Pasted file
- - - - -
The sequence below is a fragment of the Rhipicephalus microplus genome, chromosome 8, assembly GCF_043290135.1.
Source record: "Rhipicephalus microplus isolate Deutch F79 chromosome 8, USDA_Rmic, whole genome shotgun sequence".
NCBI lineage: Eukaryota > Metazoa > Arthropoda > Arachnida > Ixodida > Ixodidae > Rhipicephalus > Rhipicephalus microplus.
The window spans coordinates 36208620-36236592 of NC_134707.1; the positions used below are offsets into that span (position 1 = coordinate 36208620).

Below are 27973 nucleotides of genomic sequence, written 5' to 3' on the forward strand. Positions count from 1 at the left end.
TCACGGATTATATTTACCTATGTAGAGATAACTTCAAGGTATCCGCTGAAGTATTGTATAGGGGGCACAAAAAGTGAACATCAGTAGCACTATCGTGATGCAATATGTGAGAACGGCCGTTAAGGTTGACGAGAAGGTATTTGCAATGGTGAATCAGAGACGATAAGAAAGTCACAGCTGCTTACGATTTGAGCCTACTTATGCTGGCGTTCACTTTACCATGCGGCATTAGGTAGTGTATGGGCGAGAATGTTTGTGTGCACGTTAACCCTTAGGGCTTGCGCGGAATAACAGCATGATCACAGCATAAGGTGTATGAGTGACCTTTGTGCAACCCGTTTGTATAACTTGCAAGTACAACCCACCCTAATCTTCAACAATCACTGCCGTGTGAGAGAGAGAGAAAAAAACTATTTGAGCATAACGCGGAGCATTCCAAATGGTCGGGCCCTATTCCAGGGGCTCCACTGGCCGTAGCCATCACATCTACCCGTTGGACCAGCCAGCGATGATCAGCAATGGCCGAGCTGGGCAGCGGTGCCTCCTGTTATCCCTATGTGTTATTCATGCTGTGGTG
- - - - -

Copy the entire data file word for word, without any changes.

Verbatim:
The sequence below is a fragment of the Rhipicephalus microplus genome, chromosome 8, assembly GCF_043290135.1.
Source record: "Rhipicephalus microplus isolate Deutch F79 chromosome 8, USDA_Rmic, whole genome shotgun sequence".
NCBI lineage: Eukaryota > Metazoa > Arthropoda > Arachnida > Ixodida > Ixodidae > Rhipicephalus > Rhipicephalus microplus.
The window spans coordinates 36208620-36236592 of NC_134707.1; the positions used below are offsets into that span (position 1 = coordinate 36208620).

Below are 27973 nucleotides of genomic sequence, written 5' to 3' on the forward strand. Positions count from 1 at the left end.
TCACGGATTATATTTACCTATGTAGAGATAACTTCAAGGTATCCGCTGAAGTATTGTATAGGGGGCACAAAAAGTGAACATCAGTAGCACTATCGTGATGCAATATGTGAGAACGGCCGTTAAGGTTGACGAGAAGGTATTTGCAATGGTGAATCAGAGACGATAAGAAAGTCACAGCTGCTTACGATTTGAGCCTACTTATGCTGGCGTTCACTTTACCATGCGGCATTAGGTAGTGTATGGGCGAGAATGTTTGTGTGCACGTTAACCCTTAGGGCTTGCGCGGAATAACAGCATGATCACAGCATAAGGTGTATGAGTGACCTTTGTGCAACCCGTTTGTATAACTTGCAAGTACAACCCACCCTAATCTTCAACAATCACTGCCGTGTGAGAGAGAGAGAAAAAAACTATTTGAGCATAACGCGGAGCATTCCAAATGGTCGGGCCCTATTCCAGGGGCTCCACTGGCCGTAGCCATCACATCTACCCGTTGGACCAGCCAGCGATGATCAGCAATGGCCGAGCTGGGCAGCGGTGCCTCCTGTTATCCCTATGTGTTATTCATGCTGTGGTG